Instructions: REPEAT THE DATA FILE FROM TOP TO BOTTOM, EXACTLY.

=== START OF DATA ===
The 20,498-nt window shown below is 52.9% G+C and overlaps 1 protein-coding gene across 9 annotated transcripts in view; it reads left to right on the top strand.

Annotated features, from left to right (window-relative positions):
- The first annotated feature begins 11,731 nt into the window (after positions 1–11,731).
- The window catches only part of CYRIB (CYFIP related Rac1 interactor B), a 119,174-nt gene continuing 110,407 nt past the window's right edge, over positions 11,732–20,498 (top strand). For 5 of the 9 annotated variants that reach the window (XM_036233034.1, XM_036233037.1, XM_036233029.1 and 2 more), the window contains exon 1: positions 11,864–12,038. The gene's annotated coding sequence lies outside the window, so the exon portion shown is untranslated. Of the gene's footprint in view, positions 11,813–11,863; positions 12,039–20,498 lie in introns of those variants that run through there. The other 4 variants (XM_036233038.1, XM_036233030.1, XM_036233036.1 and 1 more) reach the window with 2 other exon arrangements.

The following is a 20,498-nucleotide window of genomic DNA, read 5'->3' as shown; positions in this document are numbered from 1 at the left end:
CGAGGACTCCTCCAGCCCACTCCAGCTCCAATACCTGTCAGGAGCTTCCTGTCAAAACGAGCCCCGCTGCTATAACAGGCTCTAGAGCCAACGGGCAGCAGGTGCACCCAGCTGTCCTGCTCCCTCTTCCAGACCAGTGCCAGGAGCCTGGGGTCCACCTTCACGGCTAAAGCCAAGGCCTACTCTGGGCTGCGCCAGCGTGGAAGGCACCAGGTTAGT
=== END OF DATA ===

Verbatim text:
The 20,498-nt window shown below is 52.9% G+C and overlaps 1 protein-coding gene across 9 annotated transcripts in view; it reads left to right on the top strand.

Annotated features, from left to right (window-relative positions):
- The first annotated feature begins 11,731 nt into the window (after positions 1–11,731).
- The window catches only part of CYRIB (CYFIP related Rac1 interactor B), a 119,174-nt gene continuing 110,407 nt past the window's right edge, over positions 11,732–20,498 (top strand). For 5 of the 9 annotated variants that reach the window (XM_036233034.1, XM_036233037.1, XM_036233029.1 and 2 more), the window contains exon 1: positions 11,864–12,038. The gene's annotated coding sequence lies outside the window, so the exon portion shown is untranslated. Of the gene's footprint in view, positions 11,813–11,863; positions 12,039–20,498 lie in introns of those variants that run through there. The other 4 variants (XM_036233038.1, XM_036233030.1, XM_036233036.1 and 1 more) reach the window with 2 other exon arrangements.

The following is a 20,498-nucleotide window of genomic DNA, read 5'->3' as shown; positions in this document are numbered from 1 at the left end:
CGAGGACTCCTCCAGCCCACTCCAGCTCCAATACCTGTCAGGAGCTTCCTGTCAAAACGAGCCCCGCTGCTATAACAGGCTCTAGAGCCAACGGGCAGCAGGTGCACCCAGCTGTCCTGCTCCCTCTTCCAGACCAGTGCCAGGAGCCTGGGGTCCACCTTCACGGCTAAAGCCAAGGCCTACTCTGGGCTGCGCCAGCGTGGAAGGCACCAGGTTAGT